It's that time of the year when those of us in the security industry look into the crystal ball to figure out what the year ahead looks like. Before I take a crack at what's going to happen in 2016, I thought it might be useful to reflect on my last year's predictions and see where they stand. Back in January this year, I had three things that I was predicting, two of which have come true. Hey, that's a pretty good hit rate in fortune telling.
- Increased Malware Attacks over SSL
- Malware Infiltrates the IoT
- Increased Scrutiny on Securing Containers
Increased Malware Over SSL
This prediction had its basis on companies like CloudFlare making SSL available for free for anyone with a website, no questions asked. Also known as domain-validated certificates, these are issued almost entirely via automated, challenge-response email. According to the Baseline Requirements from the Certificate Authority Board, you only need to prove that you are either the registrant of the domain name or have control over the FQDN. Now couple this with the fact that many large organizations don't break open SSL using the Next Generation Firewall or their Secure Web Gateways (for primarily privacy concerns), we had a perfect storm brewing. Fast forward to now, Netcraft recently published a blog that CloudFlare is a hotspot for deceptive certificates, accounting for 40% of SSL certificates used by phishing attacks during August 2015! Misspelt PayPal sites and Bank of America sites (remember the we11point.com domain used in spear phishing attack on Anthem?) are now showing up with the family green padlock. This is pretty scary as end users have been trained to trust the green padlock.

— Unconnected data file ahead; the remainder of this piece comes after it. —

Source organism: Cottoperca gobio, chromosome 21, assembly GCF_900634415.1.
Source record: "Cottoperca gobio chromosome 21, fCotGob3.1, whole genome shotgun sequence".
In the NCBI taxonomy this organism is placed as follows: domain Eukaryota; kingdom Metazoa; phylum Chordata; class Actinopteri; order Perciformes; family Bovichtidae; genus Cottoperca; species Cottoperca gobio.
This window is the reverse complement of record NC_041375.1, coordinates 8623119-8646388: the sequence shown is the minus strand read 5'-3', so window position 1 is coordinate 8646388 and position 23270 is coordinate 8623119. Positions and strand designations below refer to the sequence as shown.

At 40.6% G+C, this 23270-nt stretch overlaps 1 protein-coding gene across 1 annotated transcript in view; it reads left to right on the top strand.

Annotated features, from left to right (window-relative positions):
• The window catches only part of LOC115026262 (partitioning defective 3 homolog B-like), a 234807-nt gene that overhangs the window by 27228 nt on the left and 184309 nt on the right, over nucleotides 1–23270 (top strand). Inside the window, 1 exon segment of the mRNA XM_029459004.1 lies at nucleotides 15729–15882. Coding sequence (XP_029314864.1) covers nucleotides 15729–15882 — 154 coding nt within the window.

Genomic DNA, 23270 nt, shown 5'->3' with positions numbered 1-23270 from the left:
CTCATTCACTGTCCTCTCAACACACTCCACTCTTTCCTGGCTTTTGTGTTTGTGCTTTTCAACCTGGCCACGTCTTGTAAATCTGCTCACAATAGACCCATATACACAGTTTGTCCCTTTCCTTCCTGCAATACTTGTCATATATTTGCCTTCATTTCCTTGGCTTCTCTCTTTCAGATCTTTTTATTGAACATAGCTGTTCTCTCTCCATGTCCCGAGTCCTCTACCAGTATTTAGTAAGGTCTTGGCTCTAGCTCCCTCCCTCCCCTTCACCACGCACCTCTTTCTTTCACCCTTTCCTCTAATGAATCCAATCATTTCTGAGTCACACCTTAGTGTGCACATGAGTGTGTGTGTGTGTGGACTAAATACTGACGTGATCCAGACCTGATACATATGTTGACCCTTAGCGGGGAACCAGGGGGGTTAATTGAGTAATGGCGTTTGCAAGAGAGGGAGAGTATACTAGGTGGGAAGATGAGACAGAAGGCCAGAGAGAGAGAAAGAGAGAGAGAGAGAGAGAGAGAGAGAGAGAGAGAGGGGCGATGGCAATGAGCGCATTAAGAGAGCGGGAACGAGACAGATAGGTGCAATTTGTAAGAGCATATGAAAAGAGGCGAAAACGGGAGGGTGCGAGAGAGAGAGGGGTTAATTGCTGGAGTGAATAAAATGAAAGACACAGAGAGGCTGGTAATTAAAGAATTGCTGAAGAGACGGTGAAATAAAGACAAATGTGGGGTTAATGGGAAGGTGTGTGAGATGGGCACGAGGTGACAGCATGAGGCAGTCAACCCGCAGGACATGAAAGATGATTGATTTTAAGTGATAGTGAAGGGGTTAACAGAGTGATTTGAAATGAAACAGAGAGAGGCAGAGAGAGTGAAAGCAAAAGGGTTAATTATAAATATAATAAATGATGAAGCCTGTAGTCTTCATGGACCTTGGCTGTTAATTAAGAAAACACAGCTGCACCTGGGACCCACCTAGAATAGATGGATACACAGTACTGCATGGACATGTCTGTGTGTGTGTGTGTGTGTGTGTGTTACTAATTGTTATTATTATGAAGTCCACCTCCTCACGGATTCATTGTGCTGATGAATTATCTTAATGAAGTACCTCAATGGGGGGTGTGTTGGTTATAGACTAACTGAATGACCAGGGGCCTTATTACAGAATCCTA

Malware Infiltrates IoT
My prediction here was on the basis that IoT wearables were a prime target for malware authors as the firmware/software on these wearables have two things going for them. First one is the sheer number of consumers that can be reached by hacking into one of these. Big ROI and channel for the malware authors. And secondly, they don't necessarily have all the security measures that most modern OS's have to thwart attacks - mandatory access control, process isolation, stack randomization, etc. At the Hack.Lu 2015 conference, Fortinet researcher Axelle Aprville (@cryptax) presented a proof-of-concept vulnerability in Fitbit fitness trackers. An attacker in close range only needs about 10 seconds to inject malicious code (GitHub) via Bluetooth. The code can persist and then spread to devices to which Fitbit connects. Pause for a second and think about it. Even Schneier thinks it's impressive. And that's saying a lot. 2016 is looking like the year when you go out for a run and come back with Malware.
Stay tuned for my 2016 security predictions.